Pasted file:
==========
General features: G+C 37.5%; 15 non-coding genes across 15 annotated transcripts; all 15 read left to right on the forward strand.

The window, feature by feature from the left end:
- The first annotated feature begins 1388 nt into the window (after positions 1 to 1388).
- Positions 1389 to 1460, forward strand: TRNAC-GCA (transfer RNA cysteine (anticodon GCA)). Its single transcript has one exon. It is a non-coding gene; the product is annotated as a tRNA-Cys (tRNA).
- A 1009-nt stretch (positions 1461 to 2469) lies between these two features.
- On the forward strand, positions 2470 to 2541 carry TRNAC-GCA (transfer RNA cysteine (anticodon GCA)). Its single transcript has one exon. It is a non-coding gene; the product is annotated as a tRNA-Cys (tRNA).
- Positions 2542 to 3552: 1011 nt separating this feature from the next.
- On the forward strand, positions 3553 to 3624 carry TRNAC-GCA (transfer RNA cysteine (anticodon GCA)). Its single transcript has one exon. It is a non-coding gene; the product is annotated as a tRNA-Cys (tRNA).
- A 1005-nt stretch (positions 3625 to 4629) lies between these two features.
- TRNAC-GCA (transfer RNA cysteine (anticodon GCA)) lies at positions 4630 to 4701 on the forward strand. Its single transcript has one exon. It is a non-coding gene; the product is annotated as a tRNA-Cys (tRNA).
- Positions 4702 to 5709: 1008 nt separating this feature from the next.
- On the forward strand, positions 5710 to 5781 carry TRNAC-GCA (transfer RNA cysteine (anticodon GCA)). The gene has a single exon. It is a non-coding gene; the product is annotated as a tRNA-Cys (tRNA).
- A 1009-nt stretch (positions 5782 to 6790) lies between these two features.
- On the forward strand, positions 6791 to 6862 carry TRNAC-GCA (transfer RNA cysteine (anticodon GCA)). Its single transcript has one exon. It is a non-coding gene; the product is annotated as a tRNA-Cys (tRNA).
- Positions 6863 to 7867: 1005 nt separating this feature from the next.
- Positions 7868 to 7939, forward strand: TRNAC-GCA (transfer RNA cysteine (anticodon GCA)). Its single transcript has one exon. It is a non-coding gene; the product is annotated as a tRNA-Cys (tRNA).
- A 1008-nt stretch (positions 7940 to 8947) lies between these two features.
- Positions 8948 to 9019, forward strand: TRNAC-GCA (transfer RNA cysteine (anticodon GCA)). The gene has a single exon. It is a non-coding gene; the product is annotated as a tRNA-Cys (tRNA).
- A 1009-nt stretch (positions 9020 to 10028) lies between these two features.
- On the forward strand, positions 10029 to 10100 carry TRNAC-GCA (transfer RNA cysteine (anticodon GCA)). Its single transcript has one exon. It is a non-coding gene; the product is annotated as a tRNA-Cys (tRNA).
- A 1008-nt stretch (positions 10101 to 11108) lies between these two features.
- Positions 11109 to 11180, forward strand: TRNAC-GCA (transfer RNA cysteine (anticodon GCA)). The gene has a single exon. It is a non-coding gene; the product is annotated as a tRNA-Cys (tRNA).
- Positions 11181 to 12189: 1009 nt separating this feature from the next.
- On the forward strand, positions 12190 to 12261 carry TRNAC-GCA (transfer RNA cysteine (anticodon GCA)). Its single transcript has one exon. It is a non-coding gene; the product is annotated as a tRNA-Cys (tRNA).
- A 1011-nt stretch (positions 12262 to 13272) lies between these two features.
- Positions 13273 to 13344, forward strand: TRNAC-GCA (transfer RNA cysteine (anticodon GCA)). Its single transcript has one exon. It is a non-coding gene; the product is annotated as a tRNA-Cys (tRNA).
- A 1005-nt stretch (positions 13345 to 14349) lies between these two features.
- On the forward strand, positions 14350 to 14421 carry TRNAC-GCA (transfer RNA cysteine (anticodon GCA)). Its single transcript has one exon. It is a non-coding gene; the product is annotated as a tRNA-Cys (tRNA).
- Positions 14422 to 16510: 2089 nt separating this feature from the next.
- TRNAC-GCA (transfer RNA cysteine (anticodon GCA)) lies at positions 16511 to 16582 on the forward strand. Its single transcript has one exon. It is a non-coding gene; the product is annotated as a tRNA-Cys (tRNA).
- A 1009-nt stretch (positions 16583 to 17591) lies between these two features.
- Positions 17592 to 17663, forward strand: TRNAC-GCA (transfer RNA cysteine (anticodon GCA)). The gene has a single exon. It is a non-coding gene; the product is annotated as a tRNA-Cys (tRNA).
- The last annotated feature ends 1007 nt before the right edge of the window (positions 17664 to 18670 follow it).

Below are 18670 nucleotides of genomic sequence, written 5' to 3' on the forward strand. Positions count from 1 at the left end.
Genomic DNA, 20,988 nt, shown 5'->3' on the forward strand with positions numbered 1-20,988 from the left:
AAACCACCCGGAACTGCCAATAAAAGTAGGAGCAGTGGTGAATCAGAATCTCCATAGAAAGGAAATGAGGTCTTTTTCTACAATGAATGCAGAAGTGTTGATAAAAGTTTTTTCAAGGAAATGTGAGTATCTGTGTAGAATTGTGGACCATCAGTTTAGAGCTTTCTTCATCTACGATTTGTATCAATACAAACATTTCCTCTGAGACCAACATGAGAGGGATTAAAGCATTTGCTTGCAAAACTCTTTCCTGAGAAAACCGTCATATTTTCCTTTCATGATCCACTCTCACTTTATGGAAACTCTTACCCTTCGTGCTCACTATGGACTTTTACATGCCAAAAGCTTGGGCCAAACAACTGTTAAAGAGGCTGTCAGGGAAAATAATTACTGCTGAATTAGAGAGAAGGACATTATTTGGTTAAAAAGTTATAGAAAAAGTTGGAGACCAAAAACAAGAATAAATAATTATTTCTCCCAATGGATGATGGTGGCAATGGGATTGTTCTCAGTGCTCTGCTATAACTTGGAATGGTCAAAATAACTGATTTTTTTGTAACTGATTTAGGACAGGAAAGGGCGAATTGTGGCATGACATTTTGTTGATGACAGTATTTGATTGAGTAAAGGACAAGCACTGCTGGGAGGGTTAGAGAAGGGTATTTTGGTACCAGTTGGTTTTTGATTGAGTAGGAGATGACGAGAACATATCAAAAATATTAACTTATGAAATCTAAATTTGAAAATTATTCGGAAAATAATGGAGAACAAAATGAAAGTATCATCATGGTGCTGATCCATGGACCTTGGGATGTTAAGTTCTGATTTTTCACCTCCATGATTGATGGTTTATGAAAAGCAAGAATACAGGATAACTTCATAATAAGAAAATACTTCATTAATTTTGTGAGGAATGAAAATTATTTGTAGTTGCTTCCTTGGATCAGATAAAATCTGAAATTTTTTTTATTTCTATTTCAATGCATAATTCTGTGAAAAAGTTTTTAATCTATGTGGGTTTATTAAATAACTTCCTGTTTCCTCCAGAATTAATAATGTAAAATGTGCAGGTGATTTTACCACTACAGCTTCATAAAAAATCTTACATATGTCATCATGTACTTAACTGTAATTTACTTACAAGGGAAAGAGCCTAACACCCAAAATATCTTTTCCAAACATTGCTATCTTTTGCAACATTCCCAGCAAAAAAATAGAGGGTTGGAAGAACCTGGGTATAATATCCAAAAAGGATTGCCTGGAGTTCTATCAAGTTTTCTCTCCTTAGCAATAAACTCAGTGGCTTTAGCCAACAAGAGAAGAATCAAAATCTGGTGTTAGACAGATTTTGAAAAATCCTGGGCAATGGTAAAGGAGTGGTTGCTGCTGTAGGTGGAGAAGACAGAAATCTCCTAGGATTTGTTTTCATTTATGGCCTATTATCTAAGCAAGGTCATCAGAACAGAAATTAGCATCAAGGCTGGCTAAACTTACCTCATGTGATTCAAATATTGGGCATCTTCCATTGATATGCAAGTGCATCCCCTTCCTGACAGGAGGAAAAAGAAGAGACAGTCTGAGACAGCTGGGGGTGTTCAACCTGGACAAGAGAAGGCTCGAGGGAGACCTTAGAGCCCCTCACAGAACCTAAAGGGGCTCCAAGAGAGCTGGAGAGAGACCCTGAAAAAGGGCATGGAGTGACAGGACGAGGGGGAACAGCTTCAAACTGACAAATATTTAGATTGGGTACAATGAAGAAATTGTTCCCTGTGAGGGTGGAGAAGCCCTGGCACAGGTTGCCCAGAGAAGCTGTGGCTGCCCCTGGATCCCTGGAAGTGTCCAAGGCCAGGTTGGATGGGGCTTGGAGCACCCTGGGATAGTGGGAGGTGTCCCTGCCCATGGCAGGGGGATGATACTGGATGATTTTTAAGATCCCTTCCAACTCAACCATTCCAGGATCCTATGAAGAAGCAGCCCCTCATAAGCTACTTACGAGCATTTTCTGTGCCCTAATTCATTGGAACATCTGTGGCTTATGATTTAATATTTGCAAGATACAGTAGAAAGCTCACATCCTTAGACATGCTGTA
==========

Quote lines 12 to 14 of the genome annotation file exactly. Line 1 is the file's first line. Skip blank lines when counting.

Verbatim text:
- On the forward strand, positions 5710 to 5781 carry TRNAC-GCA (transfer RNA cysteine (anticodon GCA)). The gene has a single exon. It is a non-coding gene; the product is annotated as a tRNA-Cys (tRNA).
- A 1009-nt stretch (positions 5782 to 6790) lies between these two features.
- On the forward strand, positions 6791 to 6862 carry TRNAC-GCA (transfer RNA cysteine (anticodon GCA)). Its single transcript has one exon. It is a non-coding gene; the product is annotated as a tRNA-Cys (tRNA).